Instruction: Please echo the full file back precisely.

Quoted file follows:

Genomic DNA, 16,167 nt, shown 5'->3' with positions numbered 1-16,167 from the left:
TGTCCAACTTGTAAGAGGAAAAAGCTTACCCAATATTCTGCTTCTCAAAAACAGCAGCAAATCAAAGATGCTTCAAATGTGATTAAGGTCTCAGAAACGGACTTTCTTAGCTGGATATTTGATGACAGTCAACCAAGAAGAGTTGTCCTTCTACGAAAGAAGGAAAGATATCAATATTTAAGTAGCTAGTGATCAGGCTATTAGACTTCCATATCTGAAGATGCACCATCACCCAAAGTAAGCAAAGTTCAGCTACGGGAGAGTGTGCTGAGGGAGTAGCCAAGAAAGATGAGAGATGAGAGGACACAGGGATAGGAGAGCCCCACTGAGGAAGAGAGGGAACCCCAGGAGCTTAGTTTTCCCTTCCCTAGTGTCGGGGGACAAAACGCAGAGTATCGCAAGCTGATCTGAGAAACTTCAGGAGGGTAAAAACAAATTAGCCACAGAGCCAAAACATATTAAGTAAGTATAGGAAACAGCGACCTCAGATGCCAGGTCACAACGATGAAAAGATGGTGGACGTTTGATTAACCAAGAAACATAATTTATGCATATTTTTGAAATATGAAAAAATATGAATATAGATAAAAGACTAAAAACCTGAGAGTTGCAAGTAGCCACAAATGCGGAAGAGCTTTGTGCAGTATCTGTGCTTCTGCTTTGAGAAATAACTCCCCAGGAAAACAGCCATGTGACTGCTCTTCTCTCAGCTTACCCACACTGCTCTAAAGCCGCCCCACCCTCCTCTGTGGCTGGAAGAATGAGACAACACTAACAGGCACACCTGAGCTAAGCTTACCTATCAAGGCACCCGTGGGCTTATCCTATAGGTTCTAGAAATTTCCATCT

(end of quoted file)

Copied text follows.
Genomic DNA, 16,167 nt, shown 5'->3' with positions numbered 1-16,167 from the left:
TGTCCAACTTGTAAGAGGAAAAAGCTTACCCAATATTCTGCTTCTCAAAAACAGCAGCAAATCAAAGATGCTTCAAATGTGATTAAGGTCTCAGAAACGGACTTTCTTAGCTGGATATTTGATGACAGTCAACCAAGAAGAGTTGTCCTTCTACGAAAGAAGGAAAGATATCAATATTTAAGTAGCTAGTGATCAGGCTATTAGACTTCCATATCTGAAGATGCACCATCACCCAAAGTAAGCAAAGTTCAGCTACGGGAGAGTGTGCTGAGGGAGTAGCCAAGAAAGATGAGAGATGAGAGGACACAGGGATAGGAGAGCCCCACTGAGGAAGAGAGGGAACCCCAGGAGCTTAGTTTTCCCTTCCCTAGTGTCGGGGGACAAAACGCAGAGTATCGCAAGCTGATCTGAGAAACTTCAGGAGGGTAAAAACAAATTAGCCACAGAGCCAAAACATATTAAGTAAGTATAGGAAACAGCGACCTCAGATGCCAGGTCACAACGATGAAAAGATGGTGGACGTTTGATTAACCAAGAAACATAATTTATGCATATTTTTGAAATATGAAAAAATATGAATATAGATAAAAGACTAAAAACCTGAGAGTTGCAAGTAGCCACAAATGCGGAAGAGCTTTGTGCAGTATCTGTGCTTCTGCTTTGAGAAATAACTCCCCAGGAAAACAGCCATGTGACTGCTCTTCTCTCAGCTTACCCACACTGCTCTAAAGCCGCCCCACCCTCCTCTGTGGCTGGAAGAATGAGACAACACTAACAGGCACACCTGAGCTAAGCTTACCTATCAAGGCACCCGTGGGCTTATCCTATAGGTTCTAGAAATTTCCATCT